When we first moved into our current home, we didn’t have the time to work on a nice landscape of our own. Besides, this is Texas and we were new.
After discussing our various preferences to the landscaper we had chosen, we turned him loose to prepare a plan, and as it happened, Take care of the landscape job itself.
In the areas we had selected for some grass, he had specified Bermuda grass, as it is very heat tolerant and drought tolerant, both very important characteristics for a lawn in Texas.
At the time, I didn’t know but later discovered that while all these great characteristics were true, he left one out – it is VERY invasive. In some areas it is banned because of this.
Anywhere something met the edge of the Bermuda grass, it was overtaken by the Bermuda Grass. Borders, Stone Edges, Walkways – everything became a bed for Bermuda Grass.
Even a gravel pathway to a small alcove at the back of the lot became tangled with Bermuda grass.
And it’s almost impossible to kill. Even Chemicals only upset it for a short time.
Bermuda grass spreads three different ways
- Underground Runners
Stolons are horizontal runners that are actually part of the stem. They attempt to root themselves as they travel along the surface, crawl through rock cracks, etc.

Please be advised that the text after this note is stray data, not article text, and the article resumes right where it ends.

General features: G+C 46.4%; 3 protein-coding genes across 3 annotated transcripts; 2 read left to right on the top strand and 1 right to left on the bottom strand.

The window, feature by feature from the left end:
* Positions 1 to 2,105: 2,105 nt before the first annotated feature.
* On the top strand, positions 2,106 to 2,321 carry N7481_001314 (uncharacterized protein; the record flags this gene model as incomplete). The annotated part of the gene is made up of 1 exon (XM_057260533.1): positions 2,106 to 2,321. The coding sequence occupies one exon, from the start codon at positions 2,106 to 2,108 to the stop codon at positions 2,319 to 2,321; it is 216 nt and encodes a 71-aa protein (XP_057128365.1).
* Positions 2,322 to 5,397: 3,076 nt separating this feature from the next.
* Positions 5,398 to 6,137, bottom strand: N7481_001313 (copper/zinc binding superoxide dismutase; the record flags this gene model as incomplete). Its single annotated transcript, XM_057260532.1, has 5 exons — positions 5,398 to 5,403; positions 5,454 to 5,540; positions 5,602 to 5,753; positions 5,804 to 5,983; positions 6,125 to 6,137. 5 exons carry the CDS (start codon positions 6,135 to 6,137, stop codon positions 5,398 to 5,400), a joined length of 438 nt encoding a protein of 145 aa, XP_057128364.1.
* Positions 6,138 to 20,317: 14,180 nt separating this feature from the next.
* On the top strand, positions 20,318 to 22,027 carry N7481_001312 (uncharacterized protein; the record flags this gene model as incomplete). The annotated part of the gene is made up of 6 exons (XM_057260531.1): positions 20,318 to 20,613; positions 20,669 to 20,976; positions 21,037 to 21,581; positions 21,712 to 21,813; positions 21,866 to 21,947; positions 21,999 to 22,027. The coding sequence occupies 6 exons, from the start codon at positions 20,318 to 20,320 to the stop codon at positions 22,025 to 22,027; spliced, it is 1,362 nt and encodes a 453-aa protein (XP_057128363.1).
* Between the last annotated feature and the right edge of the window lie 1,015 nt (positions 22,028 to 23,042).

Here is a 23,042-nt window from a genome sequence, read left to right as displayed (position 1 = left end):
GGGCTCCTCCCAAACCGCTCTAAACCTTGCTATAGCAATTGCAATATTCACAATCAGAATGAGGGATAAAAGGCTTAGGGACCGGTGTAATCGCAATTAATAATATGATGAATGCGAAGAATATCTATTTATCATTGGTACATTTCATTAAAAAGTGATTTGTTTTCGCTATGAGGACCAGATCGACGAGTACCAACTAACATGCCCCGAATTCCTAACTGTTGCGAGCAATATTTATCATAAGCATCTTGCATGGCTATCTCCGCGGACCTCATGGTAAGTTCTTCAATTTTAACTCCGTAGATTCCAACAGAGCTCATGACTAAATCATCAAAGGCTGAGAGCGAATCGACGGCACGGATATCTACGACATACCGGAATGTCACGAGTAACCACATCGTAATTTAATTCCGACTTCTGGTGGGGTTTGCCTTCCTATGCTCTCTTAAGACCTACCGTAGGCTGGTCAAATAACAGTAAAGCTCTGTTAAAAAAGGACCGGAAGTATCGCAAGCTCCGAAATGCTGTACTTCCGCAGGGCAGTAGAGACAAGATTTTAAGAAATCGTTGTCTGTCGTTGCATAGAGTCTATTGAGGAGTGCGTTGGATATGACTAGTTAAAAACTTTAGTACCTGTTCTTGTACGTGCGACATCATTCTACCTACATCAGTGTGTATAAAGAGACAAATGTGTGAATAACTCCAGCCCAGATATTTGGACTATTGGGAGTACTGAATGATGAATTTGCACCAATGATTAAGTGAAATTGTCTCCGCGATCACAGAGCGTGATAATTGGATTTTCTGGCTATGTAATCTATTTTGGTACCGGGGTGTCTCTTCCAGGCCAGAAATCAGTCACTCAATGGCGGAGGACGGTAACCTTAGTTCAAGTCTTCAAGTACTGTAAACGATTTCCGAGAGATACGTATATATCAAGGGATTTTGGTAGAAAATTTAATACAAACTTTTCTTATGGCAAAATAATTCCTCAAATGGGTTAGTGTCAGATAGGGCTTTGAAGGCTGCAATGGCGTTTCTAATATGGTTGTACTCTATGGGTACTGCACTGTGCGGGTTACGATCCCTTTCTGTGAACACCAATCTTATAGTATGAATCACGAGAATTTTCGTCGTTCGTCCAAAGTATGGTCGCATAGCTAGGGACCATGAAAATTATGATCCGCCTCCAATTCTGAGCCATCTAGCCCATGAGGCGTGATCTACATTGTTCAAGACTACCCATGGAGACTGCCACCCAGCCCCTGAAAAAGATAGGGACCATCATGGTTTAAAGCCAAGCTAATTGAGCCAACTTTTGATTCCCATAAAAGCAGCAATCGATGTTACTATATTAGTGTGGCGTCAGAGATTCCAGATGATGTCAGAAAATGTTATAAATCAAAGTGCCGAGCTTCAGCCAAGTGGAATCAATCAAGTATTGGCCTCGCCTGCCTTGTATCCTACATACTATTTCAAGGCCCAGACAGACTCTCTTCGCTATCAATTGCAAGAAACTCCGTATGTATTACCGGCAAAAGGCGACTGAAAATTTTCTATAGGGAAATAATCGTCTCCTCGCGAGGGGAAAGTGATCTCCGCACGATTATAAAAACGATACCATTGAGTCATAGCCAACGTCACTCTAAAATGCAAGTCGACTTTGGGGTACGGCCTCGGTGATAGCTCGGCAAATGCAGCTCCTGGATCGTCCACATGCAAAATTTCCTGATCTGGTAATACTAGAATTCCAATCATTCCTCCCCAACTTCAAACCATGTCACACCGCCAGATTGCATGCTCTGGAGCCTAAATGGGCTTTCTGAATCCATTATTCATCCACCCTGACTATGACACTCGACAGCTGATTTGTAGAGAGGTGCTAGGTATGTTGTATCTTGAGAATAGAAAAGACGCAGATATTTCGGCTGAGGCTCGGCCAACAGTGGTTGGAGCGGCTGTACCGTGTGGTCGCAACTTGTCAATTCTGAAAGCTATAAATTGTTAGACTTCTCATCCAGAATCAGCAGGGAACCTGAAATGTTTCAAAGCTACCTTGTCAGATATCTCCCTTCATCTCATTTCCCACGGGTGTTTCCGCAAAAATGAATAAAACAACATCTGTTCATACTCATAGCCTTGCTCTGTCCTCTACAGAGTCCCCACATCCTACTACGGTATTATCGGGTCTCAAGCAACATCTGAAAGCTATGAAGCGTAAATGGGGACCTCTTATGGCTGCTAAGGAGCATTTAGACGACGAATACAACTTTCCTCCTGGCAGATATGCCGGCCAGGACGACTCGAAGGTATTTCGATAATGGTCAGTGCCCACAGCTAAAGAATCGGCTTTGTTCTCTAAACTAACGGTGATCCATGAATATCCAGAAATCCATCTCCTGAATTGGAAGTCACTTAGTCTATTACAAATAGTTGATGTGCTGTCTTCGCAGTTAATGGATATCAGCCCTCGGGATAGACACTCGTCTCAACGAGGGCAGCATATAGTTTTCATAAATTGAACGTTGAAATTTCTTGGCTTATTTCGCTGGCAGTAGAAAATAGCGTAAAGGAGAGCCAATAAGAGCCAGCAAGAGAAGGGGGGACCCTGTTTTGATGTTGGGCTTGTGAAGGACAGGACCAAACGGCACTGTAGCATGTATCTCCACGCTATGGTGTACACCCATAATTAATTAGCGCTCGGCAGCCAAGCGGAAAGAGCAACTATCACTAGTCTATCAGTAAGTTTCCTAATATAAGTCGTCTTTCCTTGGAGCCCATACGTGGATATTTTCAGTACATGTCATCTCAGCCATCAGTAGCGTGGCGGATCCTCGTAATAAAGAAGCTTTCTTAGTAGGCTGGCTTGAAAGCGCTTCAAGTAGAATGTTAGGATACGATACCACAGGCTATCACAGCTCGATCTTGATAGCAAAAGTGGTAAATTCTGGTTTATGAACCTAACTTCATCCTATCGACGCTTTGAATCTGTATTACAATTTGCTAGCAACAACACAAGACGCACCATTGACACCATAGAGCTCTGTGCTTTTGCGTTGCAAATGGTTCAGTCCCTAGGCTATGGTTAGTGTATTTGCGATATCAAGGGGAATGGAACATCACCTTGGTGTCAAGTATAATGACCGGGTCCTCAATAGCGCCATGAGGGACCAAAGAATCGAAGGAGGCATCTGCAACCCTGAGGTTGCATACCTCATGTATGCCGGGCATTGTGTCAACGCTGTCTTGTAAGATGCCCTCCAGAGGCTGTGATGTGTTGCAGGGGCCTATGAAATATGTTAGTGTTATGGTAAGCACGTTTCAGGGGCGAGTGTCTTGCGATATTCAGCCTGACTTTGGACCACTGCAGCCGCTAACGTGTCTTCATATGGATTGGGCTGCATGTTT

Take a look at the picture. One is a raised Garden bed made of dry stacked stone wall, and the other is a patch of lawn we couldn’t get at with my riding lawnmower. After I trimmed with a string trimmer, I covered in cardboard and newspaper, and then covered with a few inches of mulch.
Didn’t even slow it down
“Well, what do you do then, Steve?”
According to the research I did, both online and in print, the best way to fight Bermuda Grass is to remove it. Completely remove it.
And the best way I have been told is to Solarize it.
First we need to trim the grass as close as we can with a mover or string trimmer. In this case I’ll have to use a string trimmer.
Next I can either dig the soil up being sure to include the roots, or cover the area with some clear plastic sheeting for a few weeks or months.
I plan on solarizing some of the worst areas through the winter and see what it looks like in the Spring. If that doesn’t do it, I guess I’ll have to dig it out.
I’ll photograph the process for you to witness